The Erie Railroad War Over.

August 15, 1870


Mr Vanderbilt of the Hudson and Central railroad lines, Mr. Gould of the Erie line, and a representative of the Pennsylvania line agree to equally share the business in the area and to formally merge the Erie and Central lines.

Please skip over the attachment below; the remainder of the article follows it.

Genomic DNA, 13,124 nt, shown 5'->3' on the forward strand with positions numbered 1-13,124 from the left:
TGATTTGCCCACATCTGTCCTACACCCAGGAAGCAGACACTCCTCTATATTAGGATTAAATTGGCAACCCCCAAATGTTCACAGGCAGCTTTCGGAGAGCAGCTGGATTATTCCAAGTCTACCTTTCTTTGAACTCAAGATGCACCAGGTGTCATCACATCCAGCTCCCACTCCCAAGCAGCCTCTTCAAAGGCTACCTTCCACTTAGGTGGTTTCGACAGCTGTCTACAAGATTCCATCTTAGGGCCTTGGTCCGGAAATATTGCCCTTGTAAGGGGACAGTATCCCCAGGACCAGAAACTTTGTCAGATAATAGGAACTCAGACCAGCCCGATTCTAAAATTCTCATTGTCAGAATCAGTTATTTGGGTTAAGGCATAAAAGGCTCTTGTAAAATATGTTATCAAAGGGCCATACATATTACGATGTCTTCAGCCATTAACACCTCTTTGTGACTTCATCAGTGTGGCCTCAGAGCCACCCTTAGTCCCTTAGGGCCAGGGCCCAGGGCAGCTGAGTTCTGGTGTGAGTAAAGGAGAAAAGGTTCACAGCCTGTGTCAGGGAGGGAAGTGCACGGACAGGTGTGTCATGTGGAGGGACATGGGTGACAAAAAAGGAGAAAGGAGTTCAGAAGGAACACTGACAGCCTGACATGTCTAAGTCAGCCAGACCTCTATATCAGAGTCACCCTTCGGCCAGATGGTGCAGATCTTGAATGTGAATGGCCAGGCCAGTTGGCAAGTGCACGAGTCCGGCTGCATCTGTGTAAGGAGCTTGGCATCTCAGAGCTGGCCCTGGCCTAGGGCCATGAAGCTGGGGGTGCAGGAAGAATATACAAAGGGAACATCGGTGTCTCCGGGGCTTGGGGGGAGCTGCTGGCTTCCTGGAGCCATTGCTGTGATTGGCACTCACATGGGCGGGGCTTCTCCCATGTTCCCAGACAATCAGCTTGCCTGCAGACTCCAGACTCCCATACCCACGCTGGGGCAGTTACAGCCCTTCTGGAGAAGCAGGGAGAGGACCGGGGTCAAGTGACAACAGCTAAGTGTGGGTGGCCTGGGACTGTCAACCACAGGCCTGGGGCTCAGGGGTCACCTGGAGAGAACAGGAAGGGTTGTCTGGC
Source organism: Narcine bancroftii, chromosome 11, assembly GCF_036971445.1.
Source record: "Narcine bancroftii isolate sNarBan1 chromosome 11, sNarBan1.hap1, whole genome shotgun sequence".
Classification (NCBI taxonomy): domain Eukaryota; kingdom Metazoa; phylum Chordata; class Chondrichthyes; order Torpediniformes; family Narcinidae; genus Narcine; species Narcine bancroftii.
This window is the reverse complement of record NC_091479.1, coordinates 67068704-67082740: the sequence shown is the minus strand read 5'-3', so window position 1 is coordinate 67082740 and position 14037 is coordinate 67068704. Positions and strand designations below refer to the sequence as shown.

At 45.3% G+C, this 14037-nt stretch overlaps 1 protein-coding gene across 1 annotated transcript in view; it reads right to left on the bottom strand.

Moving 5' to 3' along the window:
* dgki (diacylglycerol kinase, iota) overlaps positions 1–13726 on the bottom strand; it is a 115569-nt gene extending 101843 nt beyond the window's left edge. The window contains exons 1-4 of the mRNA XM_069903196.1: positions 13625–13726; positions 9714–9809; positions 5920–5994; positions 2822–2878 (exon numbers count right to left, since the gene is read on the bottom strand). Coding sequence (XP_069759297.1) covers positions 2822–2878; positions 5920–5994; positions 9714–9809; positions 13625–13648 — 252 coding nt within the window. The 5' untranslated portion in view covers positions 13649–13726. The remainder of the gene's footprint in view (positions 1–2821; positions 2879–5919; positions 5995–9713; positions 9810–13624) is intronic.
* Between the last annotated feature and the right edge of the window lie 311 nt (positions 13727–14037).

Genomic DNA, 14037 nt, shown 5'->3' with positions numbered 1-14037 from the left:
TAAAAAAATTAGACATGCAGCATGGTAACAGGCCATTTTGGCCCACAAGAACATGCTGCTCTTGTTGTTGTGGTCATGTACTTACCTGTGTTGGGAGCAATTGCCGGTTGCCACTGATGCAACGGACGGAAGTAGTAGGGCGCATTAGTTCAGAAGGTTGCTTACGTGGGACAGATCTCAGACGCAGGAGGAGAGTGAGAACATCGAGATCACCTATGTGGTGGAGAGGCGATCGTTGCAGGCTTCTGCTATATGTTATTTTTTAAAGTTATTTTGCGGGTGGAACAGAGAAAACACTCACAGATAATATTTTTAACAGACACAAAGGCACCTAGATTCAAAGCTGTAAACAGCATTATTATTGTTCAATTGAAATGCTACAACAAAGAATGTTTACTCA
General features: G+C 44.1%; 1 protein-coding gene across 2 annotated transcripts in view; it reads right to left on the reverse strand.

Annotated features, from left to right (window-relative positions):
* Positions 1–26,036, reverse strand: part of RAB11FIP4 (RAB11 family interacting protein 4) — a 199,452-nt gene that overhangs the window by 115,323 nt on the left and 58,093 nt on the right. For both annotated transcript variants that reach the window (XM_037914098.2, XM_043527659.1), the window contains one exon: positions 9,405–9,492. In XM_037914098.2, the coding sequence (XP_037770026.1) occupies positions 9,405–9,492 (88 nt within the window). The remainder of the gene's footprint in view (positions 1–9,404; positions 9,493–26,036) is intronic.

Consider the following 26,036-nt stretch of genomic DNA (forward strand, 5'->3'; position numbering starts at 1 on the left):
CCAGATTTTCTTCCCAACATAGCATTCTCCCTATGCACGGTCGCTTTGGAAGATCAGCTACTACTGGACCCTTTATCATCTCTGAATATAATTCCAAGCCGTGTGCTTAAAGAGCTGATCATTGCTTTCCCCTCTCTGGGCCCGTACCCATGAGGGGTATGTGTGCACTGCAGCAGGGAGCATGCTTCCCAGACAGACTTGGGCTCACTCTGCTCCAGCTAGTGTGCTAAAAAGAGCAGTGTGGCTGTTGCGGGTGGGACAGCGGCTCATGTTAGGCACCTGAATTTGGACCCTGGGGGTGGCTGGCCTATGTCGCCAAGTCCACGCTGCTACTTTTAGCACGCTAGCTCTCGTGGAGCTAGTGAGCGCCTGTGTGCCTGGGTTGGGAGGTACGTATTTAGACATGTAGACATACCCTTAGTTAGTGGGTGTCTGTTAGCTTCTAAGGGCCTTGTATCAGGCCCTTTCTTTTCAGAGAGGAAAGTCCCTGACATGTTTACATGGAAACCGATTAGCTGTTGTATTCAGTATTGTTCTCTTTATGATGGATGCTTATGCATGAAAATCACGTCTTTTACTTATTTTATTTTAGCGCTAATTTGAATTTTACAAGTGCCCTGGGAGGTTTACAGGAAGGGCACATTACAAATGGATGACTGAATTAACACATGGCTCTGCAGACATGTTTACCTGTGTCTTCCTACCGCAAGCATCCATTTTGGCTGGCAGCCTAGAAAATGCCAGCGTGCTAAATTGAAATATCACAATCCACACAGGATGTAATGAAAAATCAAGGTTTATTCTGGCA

Commodore Vanderbilt, representing the Hudson River and Central railroads; Jay Gould, on behalf of Erie ; and the representatives of the Pennsylvania Central railway, met in Saratoga on Wednesday, and, it is understood, made an amicable settlement of their recent quarrels, and effected a satisfactory arrangement for the future in regard to their competing business. It is asserted by the Erie managers that the new arrangement will give a fair share of business to each line, and neither will have any advantage over the other. The interests of the three roads, they say, will be blended to the same effect as if one directorship controlled them all. The following dispatch to the New York Herald gives some additional particulars : "Long Branch , August 11.- Jay Gould, immediately on arrival here to-night, having consulted with Fisk on the way, telegraphed several hundred words to William II. Vanderbilt. This, he tells me, was the clinching nail to the new arrangement between Central and Erie. It is a revolutionary railway movement, affecting every railroad interest in the country, inasmuch as the new agreement is a consolidation of all interests in any way affecting the two roads. The $5,000,000 suit is amicably adjusted. Alter sending his lengthy dispatch to Vanderbilt, Gould telegraphed the following significant dispatch to Scott, vice-president of the Pennsylvania Central ; " I have arranged a consolidation with the New York Central, which, of course, requires the acquiescence of all competing lines. When can you come to New York ? " Jay Gould.' " In explanation of this Mr. Gould says that formerly there was a consolidation of a few distinct interests, as live stock, & c., while the new consolidation affects every dollar of interest in the two roads. Jay Gould having been invited to Saratoga by parties interested In the Central, compels us to believe that the Central, and not the Erie, management made concessions.
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